The immediate sense of loss felt by Mark’s confrères in BASICS Scotland – and the wider circles of prehospital and emergency medicine – is clear to see by the number of tributes on Facebook and Twitter. There will be many others who have shared a muddy ditch with Mark, and benefited from his enthusiasm for prehospital care.  We are so sorry to see that enthusiasm cut so tragically short.

Our thoughts are with his family at this time.


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‘From Cart to Air Ambulance’


Papers from a conference celebrating 100 years of healthcare in Skye & Lochalsh

Skye & Lochalsh Archive Centre have come up with this fantastic collection of papers which document the history of healthcare in their local area.  Against the backdrop of the 1912 Dewar Report, they have collected an insightful range of anecdotes, figures, stories and analysis of the healthcare situation over the last one hundred years.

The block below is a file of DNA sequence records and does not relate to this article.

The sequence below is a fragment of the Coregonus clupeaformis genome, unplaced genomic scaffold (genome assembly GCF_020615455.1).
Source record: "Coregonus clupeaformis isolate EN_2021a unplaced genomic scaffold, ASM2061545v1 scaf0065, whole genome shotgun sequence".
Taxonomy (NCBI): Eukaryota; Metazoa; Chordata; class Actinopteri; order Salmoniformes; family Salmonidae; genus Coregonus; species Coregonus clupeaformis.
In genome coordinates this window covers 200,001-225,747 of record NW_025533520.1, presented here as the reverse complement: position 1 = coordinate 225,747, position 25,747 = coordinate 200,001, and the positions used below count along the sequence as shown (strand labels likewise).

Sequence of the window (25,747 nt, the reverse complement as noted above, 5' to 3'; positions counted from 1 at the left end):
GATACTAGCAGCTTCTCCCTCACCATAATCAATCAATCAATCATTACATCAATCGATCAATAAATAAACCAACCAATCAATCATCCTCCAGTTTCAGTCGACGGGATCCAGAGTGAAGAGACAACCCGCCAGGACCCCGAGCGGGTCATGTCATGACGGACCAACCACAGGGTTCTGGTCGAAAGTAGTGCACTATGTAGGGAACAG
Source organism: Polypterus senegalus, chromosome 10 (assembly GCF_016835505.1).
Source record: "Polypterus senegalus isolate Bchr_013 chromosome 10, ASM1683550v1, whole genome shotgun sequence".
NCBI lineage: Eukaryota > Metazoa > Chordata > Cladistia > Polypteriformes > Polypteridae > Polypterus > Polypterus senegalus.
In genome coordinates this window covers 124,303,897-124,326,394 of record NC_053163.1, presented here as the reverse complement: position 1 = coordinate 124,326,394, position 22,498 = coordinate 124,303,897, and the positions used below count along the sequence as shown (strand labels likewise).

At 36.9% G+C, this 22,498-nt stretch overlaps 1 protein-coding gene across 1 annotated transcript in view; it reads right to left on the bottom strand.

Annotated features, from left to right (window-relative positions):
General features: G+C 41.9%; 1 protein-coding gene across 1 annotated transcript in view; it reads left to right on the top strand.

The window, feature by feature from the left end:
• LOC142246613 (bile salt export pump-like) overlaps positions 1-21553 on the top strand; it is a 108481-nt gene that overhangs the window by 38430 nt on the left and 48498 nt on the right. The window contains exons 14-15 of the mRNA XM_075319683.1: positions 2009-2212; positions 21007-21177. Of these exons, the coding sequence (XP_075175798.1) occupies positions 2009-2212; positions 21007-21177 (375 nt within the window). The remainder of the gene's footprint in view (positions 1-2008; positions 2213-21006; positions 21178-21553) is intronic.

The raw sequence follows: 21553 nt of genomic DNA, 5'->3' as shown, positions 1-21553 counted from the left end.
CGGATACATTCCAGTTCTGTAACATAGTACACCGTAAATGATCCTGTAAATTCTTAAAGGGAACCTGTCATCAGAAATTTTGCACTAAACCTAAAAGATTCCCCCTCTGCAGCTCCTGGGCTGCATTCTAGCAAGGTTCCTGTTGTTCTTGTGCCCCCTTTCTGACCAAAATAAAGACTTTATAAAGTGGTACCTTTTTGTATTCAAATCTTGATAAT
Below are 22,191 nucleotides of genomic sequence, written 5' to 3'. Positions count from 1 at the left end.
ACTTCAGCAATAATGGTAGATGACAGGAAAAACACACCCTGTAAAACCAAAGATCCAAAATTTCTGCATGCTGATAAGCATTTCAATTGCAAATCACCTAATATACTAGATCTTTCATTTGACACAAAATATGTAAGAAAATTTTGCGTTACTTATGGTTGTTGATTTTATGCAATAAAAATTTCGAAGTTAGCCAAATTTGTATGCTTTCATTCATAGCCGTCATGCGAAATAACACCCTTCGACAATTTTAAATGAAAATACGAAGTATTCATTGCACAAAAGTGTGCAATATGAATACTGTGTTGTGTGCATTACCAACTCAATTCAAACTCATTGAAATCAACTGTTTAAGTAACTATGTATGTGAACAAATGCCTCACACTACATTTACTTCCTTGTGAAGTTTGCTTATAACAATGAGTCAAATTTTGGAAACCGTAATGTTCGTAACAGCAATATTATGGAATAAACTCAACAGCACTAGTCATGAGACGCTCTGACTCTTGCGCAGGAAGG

Chapters include:

  • Dewar and the Highland Hospitals
  • Highland Medicine before and after Dewar
  • The Gesto Collection: Dr Lachlan Grant and some Predecessors at Edinbane

Even better, is that this resource is available for free download, and the Dewar Group would highly recommend a look.

Congratulations to the Archive Centre for coming up with such an interesting piece of work.